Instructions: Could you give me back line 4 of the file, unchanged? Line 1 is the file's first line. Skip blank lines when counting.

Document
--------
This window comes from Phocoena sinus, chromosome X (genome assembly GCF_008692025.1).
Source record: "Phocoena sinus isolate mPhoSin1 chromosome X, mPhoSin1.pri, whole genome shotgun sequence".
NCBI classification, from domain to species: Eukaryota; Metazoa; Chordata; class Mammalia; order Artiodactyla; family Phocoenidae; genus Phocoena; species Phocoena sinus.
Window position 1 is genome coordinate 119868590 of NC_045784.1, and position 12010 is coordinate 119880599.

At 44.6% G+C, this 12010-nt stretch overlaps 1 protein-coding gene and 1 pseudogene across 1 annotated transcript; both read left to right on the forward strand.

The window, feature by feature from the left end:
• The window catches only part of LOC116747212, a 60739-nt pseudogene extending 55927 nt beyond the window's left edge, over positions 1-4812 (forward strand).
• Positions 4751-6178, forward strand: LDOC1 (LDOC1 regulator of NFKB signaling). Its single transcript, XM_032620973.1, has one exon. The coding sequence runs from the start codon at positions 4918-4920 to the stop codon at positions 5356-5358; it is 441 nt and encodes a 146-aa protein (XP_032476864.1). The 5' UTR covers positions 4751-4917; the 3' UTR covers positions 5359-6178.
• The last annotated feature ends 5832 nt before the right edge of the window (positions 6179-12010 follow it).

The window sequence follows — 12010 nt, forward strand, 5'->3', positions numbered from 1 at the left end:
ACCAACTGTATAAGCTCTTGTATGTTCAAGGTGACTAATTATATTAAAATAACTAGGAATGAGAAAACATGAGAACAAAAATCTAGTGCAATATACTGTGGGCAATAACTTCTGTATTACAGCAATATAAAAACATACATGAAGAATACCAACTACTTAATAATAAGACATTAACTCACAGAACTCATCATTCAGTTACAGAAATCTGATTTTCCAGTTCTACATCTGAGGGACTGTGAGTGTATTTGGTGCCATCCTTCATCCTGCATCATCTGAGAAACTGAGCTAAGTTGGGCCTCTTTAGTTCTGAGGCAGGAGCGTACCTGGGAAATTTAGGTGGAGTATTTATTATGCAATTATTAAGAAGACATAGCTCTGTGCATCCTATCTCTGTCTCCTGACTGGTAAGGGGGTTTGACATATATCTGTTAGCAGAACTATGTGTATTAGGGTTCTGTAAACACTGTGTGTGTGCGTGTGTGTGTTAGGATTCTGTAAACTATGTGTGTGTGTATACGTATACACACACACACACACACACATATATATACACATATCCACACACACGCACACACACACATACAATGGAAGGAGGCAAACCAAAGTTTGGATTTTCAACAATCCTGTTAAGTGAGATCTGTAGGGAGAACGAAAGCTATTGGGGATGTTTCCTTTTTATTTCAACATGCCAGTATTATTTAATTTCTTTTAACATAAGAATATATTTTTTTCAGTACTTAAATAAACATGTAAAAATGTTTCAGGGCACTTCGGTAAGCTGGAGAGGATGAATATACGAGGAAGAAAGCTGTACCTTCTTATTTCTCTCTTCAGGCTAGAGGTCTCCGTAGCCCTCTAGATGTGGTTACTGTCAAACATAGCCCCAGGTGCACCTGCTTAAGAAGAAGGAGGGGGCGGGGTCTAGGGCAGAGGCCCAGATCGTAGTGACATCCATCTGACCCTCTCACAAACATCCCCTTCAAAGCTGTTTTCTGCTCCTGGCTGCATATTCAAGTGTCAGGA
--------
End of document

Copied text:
Window position 1 is genome coordinate 119868590 of NC_045784.1, and position 12010 is coordinate 119880599.